Sourdough Beignets

This month’s Sourdough Surprises is beignets: deep fried choux pastry popular in New Orleans during Mardi Gras.

However it clashes with Pancake Day, when we’ll be stuffing our faces with all sorts of pancakes, including sourdough pancakes of course!

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So we’re doing our beignets the weekend before.

Sourdough Surprises suggested recipes from Ben Starr and turnips2tangerines. The latter uses yeast, so I ruled that out as I always like to rely solely on my starter.

A bit of searching found another sourdough recipe at With All Your Life, but this seemed to be a very dry dough, and according to Cook’s Country I want a wet dough so there’s lots of water to turn to steam and expand the beignets.

So Ben Starr’s recipe it is.

Now I know the traditional Mardi Gras beignets are done plain with a sprinkling of icing (powered) sugar… but I couldn’t help wondering if you could put a filling in them, like a proper British doughnut’s filling of jam. So I did some more research…

Turns out some people do put jam inside, or chocolate, and a whole range of fillings: even red bean paste!

However what caught my eye was a savoury crab beignet with spicy apple chutney form The British Larder. It mainly caught my eye because we have a lovely spicy apple chutney we made, but then the idea grew on me to have beignet for dinner, and beignet for dessert. Instead of far too many sweet beignets we could split the dough and have half crab, half sweet, and make a meal of it. Except we don’t want a sweet dough for the crab.

One the one hand I want to do crab, with spicy apple chutney, and an avocado & toasted almond salad (a flavour combination recommended by The Flavor Bible). On the other hand I want to try the sweet Mardi Gras ones…

Solution? Do both!

As I’m going to have to do two smaller batches of dough, I’m going to use both my starters. The crab ones I’ll do with my rye starter, the sweet ones with my wheat starter, both of which get refreshed a couple of days in advance.

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Rye Crab Beignets

My rye starter is 200% hydration, however as I’m dropping the sugar from this version it may need that extra liquid as it won’t have the hydroscopic sugar helping retain moisture.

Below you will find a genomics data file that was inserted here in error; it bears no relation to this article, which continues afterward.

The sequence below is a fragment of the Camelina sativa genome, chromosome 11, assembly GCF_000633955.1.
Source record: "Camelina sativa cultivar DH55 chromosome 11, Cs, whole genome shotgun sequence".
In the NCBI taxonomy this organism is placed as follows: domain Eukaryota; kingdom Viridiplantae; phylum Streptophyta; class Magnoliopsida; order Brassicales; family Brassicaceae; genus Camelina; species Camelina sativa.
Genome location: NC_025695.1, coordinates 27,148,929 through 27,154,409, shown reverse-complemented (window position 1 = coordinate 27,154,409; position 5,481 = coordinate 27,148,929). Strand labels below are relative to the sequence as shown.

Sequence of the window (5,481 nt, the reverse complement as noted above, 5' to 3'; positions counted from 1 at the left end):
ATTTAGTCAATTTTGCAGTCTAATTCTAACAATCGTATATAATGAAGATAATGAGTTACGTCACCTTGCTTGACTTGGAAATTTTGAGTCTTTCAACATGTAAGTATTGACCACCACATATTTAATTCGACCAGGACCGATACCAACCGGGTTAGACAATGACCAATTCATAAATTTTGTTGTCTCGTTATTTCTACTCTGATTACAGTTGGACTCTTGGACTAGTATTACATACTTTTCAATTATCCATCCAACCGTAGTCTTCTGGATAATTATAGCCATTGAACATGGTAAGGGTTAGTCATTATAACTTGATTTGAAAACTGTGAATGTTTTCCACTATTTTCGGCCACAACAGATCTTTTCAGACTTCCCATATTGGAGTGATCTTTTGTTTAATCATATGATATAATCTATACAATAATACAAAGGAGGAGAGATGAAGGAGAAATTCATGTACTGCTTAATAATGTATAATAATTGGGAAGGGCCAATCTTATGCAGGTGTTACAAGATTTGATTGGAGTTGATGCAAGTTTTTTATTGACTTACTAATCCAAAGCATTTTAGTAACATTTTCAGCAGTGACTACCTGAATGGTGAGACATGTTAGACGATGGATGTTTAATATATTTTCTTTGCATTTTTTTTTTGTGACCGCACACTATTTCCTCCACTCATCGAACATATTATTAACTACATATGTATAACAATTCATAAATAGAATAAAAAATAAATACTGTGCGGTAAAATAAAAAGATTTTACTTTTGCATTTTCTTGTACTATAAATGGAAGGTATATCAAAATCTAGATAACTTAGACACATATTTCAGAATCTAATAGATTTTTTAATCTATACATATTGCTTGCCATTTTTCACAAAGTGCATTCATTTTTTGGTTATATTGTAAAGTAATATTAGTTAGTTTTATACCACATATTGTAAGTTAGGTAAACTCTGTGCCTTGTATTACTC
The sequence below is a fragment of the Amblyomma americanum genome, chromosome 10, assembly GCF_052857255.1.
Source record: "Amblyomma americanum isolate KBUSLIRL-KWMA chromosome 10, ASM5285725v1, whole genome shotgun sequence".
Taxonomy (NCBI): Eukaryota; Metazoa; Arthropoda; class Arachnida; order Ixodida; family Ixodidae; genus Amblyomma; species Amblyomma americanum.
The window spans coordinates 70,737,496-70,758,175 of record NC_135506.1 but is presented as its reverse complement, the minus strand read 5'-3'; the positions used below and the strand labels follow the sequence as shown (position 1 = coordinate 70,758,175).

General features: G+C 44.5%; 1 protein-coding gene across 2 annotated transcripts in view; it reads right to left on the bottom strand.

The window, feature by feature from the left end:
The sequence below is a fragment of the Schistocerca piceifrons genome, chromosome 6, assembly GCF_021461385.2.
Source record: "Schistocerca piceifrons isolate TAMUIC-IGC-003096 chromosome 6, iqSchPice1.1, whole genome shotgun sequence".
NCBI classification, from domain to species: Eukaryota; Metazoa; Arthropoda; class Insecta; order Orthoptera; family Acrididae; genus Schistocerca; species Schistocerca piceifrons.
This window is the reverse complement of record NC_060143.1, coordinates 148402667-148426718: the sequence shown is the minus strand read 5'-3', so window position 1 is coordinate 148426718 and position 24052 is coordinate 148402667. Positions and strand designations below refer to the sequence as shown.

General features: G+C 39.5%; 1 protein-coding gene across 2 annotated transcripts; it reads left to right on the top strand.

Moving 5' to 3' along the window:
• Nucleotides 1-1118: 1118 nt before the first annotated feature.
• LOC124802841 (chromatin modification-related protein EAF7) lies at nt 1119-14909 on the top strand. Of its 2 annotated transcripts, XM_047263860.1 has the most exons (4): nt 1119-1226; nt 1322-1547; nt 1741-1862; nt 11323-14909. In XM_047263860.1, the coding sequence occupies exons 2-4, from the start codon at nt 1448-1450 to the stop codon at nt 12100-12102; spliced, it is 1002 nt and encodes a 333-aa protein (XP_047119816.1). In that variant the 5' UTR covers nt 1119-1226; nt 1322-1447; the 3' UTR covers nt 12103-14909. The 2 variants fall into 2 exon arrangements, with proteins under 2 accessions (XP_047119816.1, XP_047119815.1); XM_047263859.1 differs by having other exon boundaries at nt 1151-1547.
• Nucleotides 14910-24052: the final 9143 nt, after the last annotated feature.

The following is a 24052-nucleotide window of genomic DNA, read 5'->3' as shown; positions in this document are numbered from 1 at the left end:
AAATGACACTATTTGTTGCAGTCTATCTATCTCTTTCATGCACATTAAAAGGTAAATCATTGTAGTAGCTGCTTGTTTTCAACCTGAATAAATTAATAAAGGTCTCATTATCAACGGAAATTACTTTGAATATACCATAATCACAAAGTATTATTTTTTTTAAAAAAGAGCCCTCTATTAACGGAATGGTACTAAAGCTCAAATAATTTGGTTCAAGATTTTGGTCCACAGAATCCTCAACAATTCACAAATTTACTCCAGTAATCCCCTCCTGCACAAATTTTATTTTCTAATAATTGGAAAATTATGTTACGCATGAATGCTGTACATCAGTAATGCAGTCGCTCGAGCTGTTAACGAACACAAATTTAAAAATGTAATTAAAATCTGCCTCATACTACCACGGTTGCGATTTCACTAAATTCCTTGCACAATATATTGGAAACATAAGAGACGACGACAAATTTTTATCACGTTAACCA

When I first mixed it together it was very dry, probably due to the wholemeal flour, so I’ve upped the buttermilk from 90g to 125g.

  • 125g rye starter (100%)
  • 210g wholemeal plain (AP) flour
  • 1/2 tsp salt
  • 15g butter, melted
  • 125g buttermilk

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Mix together then let rise for eight hours at 21C in the proofer, stretching & folding & kneading a few times along the way.

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Proof overnight in the fridge.

Mix crab with minced spring onions (scallions), salt and lots of pepper, ad wrap with beignet dough.

Oil to 180C, fry.

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Serve with spicy apple chutney, and avocado & toasted almond salad.

SAMSUNG CAMERA PICTURESThis made a delicious meal. The beignets were crisp on the outside, with a delicate filling surrounded by chewy bread, all working well with the salads. I’d certainly do these again.

Wheat Sweet Beignets

This is just the straight Ben Starr recipe, halved and converted here to metric for my convenience, but with the extra buttermilk as mentioned above.

  • 125g wheat ‘sodo’ starter (100% hydration)
  • 210g wholemeal plain (AP) flour
  • 50g golden caster (superfine) sugar
  • 1/2 tsp salt
  • 15g butter, melted
  • 125g buttermilk

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Mix together then let rise for six hours at 21C in the proofer, stretching & folding & kneading a few times along the way.

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Proof overnight in the fridge. Oil to 180C, fry. Serve with a sprinkling of icing (powdered) sugar.

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These were a bit of a let down after the savoury ones. It was deep fried bread, but it’s on it was a bit dull. This was fixed by adding un-photographed jams, chocolate and caramel spreads to dip them in. But then again most things are good when dipped like that!


Check out the other Sourdough Surprises beignets!

6 thoughts on “Sourdough Beignets

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